United States District Court, M.D. Louisiana
RULING AND ORDER
A. JACKSON CHIEF JUDGE UNITED STATES DISTRICT COURT.
the Court are Motions to Dismiss for
Failure to Join, in which Defendant, Red Frog
Events, LLC, ("Red Frog") seeks an order requiring
Plaintiffs to join Event Medical Staffing Solutions
("EMSS"), Daniel Lauber, and/or Marcus Edwards as
necessary parties, or if joinder is not feasible, to dismiss
Plaintiffs' claims. For the reasons that follow, the
motions are DENIED.
cases arise out of the collapse of a large wooden obstacle
called the "Diesel Dome" at the "Warrior
Dash" race on October 6, 2016. (Doc. 1 at ¶¶
7, 9, 17). Plaintiffs brought suit, alleging that Red Frog,
among others, is responsible for the obstacle's collapse
and their resulting personal injuries. (Id. at
Frog, the organizer of the event, entered into a construction
agreement with Peterson Builders Framing Contractors
("Peterson") to construct, oversee, maintain, and
remove the "Diesel Dome." (Doc. 16-1 at p. 2).
Peterson, in turn, hired North South Renovations
("NSR") to construct the "Diesel Dome."
(Id.). Marcus Edwards, the owner of NSR, purchased
the lumber used to construct the "Diesel Dome" and
led the team that actually built the structure.
(Id.). Daniel Lauber, who was either an employee or
an independent contractor of NSR, participated in the
construction of the "Diesel Dome." (Id.).
preparation for the "Warrior Dash, " Red Frog
contracted with EMSS to provide emergency services to any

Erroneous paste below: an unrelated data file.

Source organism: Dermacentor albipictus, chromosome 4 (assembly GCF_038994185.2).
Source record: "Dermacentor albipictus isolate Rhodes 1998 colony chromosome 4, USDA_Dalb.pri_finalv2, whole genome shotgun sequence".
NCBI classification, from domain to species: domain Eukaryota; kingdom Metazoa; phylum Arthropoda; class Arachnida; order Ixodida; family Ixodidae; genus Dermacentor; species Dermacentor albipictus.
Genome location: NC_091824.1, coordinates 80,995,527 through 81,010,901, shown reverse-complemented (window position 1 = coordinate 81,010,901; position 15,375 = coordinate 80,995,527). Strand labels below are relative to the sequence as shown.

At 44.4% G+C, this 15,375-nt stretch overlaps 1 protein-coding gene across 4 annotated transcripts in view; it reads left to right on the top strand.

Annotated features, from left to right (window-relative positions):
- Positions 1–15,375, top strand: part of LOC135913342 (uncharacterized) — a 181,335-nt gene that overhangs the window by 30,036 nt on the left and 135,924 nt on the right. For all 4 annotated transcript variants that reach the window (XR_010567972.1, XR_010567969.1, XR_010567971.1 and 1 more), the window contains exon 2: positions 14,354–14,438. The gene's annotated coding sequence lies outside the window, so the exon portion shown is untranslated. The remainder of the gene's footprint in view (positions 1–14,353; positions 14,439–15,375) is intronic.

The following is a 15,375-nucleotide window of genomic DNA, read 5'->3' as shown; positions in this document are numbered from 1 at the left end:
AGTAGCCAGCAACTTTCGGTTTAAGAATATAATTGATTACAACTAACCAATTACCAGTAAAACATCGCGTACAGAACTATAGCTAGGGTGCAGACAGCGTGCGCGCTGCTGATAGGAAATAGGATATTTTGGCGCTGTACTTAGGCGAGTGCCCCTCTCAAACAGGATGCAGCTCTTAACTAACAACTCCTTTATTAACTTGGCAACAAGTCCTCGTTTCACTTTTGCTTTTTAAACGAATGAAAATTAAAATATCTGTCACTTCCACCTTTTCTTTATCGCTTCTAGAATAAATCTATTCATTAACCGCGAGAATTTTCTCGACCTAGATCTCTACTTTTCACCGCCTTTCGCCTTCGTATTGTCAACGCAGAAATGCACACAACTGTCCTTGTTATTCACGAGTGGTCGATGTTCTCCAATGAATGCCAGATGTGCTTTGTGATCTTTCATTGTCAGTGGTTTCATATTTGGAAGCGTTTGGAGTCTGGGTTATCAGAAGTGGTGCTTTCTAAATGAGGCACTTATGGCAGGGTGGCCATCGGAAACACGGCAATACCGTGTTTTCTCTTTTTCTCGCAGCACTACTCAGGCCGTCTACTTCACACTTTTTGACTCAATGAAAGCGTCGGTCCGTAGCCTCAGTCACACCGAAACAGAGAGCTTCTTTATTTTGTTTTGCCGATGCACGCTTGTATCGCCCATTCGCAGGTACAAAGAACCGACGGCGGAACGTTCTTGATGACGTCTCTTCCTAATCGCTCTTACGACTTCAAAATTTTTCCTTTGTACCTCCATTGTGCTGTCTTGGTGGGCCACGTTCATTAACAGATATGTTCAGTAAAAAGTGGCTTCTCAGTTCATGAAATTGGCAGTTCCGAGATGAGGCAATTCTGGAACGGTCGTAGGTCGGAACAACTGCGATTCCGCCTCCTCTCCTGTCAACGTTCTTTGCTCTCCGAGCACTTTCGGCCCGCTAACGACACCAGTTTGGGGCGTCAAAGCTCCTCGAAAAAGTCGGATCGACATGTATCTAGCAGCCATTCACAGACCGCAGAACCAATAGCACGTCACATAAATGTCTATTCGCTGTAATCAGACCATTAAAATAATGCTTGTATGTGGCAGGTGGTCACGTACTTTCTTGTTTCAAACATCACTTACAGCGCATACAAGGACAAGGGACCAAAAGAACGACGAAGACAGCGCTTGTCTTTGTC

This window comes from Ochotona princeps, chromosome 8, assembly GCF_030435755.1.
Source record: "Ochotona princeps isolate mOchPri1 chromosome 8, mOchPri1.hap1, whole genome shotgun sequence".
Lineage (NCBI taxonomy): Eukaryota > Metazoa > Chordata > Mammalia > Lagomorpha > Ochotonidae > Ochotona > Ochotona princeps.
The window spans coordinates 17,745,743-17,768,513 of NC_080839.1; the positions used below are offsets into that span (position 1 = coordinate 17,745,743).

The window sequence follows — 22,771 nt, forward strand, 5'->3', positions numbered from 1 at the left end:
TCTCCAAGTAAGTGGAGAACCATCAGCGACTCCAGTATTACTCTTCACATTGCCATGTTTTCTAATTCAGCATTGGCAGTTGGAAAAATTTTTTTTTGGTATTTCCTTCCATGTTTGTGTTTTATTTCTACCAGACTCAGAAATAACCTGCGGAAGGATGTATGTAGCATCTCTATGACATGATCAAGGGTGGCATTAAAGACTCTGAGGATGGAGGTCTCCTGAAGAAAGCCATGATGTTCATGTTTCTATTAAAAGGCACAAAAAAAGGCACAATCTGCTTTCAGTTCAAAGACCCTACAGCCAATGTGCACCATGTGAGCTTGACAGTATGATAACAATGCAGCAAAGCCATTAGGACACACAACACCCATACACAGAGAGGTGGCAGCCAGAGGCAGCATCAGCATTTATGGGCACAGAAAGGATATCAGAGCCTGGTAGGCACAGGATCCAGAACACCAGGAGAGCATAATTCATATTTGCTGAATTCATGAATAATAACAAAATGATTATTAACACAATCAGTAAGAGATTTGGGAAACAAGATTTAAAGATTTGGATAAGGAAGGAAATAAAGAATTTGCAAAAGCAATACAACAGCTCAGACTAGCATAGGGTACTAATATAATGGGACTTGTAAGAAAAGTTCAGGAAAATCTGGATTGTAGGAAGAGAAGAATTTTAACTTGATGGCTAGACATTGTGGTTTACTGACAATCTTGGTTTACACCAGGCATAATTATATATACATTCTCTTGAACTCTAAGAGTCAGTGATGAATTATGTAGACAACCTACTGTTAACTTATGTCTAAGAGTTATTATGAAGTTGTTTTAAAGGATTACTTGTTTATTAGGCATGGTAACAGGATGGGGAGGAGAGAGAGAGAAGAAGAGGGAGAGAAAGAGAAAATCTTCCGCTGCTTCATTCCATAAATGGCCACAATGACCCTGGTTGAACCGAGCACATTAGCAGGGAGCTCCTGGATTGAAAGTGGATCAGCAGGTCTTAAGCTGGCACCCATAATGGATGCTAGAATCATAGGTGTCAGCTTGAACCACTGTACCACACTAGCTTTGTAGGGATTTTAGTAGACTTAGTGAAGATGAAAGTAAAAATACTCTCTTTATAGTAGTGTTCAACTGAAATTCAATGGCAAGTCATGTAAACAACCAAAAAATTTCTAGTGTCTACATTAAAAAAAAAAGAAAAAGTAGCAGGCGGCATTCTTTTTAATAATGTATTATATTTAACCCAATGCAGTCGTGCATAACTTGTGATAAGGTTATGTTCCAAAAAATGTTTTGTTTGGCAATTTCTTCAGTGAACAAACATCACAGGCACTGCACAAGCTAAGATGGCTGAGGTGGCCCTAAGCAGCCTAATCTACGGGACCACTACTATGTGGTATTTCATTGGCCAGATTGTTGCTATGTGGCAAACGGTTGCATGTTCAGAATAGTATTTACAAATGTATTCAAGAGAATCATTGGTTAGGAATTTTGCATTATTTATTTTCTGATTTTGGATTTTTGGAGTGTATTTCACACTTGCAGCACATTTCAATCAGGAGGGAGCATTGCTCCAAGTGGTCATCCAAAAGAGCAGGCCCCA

individual who sustained injuries during the race.
(Id.). As part of the contract, EMSS allegedly had
the responsibility to provide sufficient staffing to
supervise the participants of the event. (Id.).
Rule of Civil Procedure 12(b)(7) allows for the defense of
"failure to join a party under Rule 19." Rule 19,
in turn, "provides for the joinder of all parties whose
presence in a lawsuit is required for the fair and complete
resolution of the dispute at issue." HS Res., Inc.
v. Wingate, 327 F.3d 432, 438 (5th Cir. 2003) (citing
Fed.R.Civ.P. 19(a)). If a necessary party "cannot be
joined, the court must determine whether, in equity and good
conscience, the action should proceed among the existing
parties or should be dismissed." Fed.R.Civ.P. 19(b).
party claims a defense under Rule 12(b)(7), a court must
engage in a two-step analysis. Wingate, 327 F.3d at
439. First, a court must decide "under Rule 19(a)
whether a person should be joined to the lawsuit. If joinder
is warranted, then the person will be brought into the
lawsuit." Id. Second, if joinder of the person
would destroy a court's jurisdiction, a court must
"determine whether ... to press forward without the
person or to dismiss the litigation." Id.
threshold issue a court must answer is whether a person is
necessary to the action under Rule 19(a). Nat'l Cas.
Co. v. Gonzalez, 637 Fed.Appx. 812, 815 (5th Cir. 2016).
A person is necessary party if,
(A) in that person's absence, the court cannot accord
complete relief among existing parties; or
(B) that person claims an interest relating to the subject of
the action and is so situated that disposing of the action in
the person's absence may:
(i) as a practical matter impair or impede the person's
ability to protect the interest; or
(ii) leave an existing party subject to a substantial risk of
incurring double, multiple, or otherwise inconsistent